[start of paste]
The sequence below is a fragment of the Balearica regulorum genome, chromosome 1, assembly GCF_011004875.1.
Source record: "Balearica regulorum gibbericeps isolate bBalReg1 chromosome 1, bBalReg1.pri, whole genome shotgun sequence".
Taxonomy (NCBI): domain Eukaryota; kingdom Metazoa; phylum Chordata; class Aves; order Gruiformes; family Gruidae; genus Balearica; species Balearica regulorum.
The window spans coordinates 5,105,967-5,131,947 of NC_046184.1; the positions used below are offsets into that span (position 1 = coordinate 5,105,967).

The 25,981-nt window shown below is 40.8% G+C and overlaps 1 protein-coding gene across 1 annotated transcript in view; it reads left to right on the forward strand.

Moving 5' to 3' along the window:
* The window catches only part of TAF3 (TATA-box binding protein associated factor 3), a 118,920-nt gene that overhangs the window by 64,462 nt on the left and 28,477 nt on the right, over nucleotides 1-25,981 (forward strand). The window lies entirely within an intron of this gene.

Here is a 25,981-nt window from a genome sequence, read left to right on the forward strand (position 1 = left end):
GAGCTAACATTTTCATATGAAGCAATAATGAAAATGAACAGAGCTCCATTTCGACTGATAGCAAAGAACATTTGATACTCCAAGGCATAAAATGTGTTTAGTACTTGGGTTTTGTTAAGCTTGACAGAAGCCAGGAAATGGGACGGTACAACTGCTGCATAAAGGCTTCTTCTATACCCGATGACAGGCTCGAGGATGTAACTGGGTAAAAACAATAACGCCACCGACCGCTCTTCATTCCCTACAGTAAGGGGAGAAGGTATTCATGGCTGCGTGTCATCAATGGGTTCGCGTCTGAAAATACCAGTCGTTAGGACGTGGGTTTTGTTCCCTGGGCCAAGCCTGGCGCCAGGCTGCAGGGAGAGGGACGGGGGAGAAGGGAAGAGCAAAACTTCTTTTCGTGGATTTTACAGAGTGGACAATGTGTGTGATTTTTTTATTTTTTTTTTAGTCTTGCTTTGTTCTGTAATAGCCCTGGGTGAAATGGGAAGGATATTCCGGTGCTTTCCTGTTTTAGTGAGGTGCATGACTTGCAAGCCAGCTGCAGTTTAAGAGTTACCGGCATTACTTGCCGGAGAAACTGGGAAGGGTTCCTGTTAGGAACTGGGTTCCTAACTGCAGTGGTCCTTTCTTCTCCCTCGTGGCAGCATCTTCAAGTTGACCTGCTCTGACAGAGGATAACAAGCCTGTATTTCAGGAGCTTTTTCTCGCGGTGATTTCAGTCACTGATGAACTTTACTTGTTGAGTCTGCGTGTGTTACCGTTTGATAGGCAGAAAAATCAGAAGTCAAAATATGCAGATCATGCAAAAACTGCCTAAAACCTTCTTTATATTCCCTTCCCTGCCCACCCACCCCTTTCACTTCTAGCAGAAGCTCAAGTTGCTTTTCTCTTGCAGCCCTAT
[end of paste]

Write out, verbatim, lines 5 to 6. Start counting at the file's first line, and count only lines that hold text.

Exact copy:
The 25,981-nt window shown below is 40.8% G+C and overlaps 1 protein-coding gene across 1 annotated transcript in view; it reads left to right on the forward strand.

Moving 5' to 3' along the window: